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José Datrino, known as prophet Gentileza (11 April 1917 — 28 May 1996) was a Brazilian urban personality, kind of a preacher, which became known from 1980 by making quirky inscriptions under an overpass in Rio de Janeiro, where he walked in a white robe and long beard. "Gentileza gera gentileza" ("Kindness begets kindness") is his most famous phrase.[1]

Early life[edit]

Born in Cafelândia, São Paulo, on April 11, with eleven brothers, Datrino had a childhood of hard work in which he dealt directly with the land and with animals. To help the family, he pulled a wagon selling firewood in the neighborhood.[2]

The field taught José Datrino to tame asses for transporting cargo. Later, as the prophet Gentileza, he said of himself "breaker of men asses who did not have enlightenment ".[2]

From childhood José Datrino was possessor of atypical behavior. By the age of thirteen, started having premonitions about his mission on earth in which he believed one day, after raising a family, children and possessions, would leave everything for the sake of his mission. This behavior caused concern in his parents, who came to suspect that the child was suffering from some sort of madness, coming to seek help in spiritual healers.[2]

Expanded description[edit]

The Prophet Gentileza arises[edit]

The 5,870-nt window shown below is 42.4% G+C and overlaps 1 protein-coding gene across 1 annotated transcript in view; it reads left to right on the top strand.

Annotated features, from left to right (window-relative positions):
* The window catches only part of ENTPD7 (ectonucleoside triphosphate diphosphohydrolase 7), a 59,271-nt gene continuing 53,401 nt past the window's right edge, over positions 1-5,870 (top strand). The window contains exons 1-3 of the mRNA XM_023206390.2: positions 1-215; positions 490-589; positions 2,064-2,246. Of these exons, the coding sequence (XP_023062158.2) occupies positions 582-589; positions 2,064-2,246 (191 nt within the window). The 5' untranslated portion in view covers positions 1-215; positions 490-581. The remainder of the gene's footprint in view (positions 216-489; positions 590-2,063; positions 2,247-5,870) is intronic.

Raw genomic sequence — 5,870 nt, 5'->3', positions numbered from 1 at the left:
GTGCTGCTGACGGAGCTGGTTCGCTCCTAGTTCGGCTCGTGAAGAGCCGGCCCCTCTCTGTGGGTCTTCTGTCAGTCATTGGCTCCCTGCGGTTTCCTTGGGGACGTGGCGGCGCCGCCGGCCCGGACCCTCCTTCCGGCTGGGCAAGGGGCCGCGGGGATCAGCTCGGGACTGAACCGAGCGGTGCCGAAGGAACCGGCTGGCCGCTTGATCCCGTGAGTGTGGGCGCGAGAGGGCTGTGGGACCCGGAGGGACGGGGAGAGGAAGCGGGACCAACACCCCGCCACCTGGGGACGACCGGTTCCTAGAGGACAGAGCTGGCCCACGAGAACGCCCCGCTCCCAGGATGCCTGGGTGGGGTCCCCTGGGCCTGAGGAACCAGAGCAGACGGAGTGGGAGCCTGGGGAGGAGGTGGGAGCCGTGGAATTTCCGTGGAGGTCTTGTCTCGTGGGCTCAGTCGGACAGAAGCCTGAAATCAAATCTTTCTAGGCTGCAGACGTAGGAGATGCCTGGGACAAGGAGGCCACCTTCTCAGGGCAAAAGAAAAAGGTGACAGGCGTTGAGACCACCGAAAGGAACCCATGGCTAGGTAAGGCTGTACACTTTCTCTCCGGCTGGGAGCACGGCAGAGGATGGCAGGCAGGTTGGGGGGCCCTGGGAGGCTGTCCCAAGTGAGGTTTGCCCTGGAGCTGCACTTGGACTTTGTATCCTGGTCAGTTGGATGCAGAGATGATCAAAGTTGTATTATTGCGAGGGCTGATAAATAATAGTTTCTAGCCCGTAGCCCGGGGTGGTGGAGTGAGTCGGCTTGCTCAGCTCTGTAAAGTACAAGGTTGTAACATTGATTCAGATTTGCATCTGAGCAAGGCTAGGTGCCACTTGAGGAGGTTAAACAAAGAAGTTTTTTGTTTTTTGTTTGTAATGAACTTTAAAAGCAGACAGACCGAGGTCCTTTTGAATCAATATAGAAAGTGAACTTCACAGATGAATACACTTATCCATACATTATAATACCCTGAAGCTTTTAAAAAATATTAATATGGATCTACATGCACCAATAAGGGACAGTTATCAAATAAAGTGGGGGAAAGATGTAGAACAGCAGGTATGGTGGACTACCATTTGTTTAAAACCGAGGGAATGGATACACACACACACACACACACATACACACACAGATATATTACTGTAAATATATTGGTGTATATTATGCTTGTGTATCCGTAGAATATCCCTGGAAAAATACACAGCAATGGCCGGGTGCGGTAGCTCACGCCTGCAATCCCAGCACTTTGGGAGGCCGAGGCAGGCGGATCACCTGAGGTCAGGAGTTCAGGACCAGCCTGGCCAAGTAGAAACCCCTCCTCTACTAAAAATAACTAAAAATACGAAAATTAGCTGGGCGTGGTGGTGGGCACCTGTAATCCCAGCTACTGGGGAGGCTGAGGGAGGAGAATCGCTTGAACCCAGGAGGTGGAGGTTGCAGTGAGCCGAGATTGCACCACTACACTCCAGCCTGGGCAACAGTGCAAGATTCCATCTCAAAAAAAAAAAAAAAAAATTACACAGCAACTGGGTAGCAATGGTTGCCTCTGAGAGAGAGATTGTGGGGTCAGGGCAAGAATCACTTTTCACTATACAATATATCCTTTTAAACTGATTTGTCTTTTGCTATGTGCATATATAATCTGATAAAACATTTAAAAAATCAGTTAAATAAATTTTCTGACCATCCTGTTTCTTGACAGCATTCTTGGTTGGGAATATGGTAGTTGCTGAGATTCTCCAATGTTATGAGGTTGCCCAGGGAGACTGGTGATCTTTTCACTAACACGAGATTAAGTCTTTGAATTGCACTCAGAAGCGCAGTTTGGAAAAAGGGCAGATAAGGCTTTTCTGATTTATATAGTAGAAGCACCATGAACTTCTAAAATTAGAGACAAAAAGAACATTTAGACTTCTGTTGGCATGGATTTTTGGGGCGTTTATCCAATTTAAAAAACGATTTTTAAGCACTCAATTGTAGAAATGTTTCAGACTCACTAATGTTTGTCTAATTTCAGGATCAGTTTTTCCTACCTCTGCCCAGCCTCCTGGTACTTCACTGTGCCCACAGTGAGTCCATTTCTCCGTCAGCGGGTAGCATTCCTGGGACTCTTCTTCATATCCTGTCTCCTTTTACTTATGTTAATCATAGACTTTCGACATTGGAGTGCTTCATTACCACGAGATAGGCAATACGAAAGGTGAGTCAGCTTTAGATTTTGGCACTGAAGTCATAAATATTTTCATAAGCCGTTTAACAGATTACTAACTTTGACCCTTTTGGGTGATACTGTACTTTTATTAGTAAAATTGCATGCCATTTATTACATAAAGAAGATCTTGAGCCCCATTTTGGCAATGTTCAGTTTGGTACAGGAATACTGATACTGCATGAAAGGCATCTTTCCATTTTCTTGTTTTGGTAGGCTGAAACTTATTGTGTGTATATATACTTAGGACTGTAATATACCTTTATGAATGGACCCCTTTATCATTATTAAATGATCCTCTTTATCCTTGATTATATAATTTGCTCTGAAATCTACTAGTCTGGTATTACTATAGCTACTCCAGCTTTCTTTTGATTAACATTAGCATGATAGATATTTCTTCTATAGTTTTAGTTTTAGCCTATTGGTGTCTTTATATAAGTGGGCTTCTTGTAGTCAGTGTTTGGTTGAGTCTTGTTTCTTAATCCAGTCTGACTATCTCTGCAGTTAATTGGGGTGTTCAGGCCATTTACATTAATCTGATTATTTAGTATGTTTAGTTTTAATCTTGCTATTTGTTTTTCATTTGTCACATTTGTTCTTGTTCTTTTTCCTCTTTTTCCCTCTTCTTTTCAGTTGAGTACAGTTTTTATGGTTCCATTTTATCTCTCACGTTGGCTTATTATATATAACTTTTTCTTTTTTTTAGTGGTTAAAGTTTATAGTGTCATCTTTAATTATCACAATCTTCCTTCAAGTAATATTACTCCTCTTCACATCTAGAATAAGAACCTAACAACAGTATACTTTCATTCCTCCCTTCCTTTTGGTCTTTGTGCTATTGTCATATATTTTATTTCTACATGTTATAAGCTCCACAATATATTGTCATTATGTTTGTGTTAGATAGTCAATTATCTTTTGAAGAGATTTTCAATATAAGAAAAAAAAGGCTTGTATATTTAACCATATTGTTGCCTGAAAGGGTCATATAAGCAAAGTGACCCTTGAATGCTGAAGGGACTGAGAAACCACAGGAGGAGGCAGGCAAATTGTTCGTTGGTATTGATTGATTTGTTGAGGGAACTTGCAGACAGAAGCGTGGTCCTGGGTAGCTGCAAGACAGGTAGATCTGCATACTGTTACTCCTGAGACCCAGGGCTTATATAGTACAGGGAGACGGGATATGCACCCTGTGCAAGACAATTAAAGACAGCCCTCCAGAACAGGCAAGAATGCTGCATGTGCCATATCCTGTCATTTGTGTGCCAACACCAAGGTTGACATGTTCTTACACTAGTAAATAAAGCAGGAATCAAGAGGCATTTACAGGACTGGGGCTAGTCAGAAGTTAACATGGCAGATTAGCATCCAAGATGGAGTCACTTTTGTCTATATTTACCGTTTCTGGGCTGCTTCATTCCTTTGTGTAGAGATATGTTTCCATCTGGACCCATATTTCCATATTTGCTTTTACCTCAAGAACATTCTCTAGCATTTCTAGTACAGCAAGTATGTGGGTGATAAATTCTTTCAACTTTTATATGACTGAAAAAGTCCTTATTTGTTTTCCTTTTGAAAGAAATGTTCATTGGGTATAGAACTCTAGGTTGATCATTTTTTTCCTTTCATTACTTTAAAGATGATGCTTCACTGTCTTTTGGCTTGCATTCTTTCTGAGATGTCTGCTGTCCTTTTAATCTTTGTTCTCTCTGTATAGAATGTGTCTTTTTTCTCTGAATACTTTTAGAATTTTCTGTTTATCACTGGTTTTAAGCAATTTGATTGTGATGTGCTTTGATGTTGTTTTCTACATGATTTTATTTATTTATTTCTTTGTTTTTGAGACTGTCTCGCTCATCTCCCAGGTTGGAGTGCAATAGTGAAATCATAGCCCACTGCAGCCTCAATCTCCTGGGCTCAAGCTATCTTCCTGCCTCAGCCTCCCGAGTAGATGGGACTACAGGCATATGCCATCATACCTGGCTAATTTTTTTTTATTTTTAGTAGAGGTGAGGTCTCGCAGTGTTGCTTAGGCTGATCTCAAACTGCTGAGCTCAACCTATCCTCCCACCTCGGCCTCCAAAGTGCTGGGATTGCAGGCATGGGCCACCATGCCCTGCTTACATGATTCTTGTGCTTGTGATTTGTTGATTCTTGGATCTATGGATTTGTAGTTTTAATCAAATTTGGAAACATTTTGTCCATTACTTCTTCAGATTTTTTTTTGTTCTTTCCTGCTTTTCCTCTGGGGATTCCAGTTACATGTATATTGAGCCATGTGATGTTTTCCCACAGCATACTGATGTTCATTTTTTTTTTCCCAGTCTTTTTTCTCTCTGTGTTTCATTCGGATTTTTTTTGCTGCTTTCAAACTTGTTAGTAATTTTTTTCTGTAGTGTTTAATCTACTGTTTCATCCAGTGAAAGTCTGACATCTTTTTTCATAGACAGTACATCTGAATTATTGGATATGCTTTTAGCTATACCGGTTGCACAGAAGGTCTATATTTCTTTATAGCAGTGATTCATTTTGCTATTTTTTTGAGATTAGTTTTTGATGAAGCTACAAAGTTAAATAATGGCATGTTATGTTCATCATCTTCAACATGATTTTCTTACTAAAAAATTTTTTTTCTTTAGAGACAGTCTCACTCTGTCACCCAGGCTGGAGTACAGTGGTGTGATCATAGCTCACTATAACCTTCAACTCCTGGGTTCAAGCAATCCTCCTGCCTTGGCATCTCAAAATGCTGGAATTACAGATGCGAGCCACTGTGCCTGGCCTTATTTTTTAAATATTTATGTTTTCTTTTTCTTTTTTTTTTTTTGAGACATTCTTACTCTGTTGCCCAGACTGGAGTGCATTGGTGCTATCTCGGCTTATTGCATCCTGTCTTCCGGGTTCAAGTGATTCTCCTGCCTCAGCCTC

On December 17, 1961, in the town of Niterói, there was a major fire at the circus "Gran Circus Norte-Americano" called Gran Circus Norte-Americano Tragedy considered one of the largest circus fatalities around the world.[3] This fire killed more than 500 people, mostly children. On the eve of Christmas, six days after the event, José woke up claiming to have heard "astral voices", in his own words, that commanded him to leave the material world and devote himself only to the spiritual world. The Prophet took one of his trucks and went to the fire scene, where today is the Niterói Military Medical Services. He planted a garden and a vegetable garden on the ashes of the Niterói circus, a place that was once the scene of so much joy, but also of great sadness. That place was his home for four years. There, José Datrino instilled in people the real meaning of the words Thankful and Kindness (respec. Agradecido and Gentileza). He was a comforter volunteer, who helped the victims families with his words of goodness. From that day on, he came to be called "José Agradecido", or "Profeta Gentileza".[2]

Contradicting the folk tale, Gentileza always reasserted: I am Dad of five children, three feminine and two masculine, I did not lose anyone in the circus fire!"[4]

After leaving the place that was termed "Paraíso Gentileza," the prophet began his journey as a stroller character. From 1970 toured throughout all the city. He was seen in the streets, squares, ferries crossing between Rio de Janeiro and Niterói, on the trains and busses, making his preaching and bringing words of love, kindness and respect for others and nature to all who crossed his path. To those called him mad, he would reply: - "I am mad to love you and crazy to save you".[2]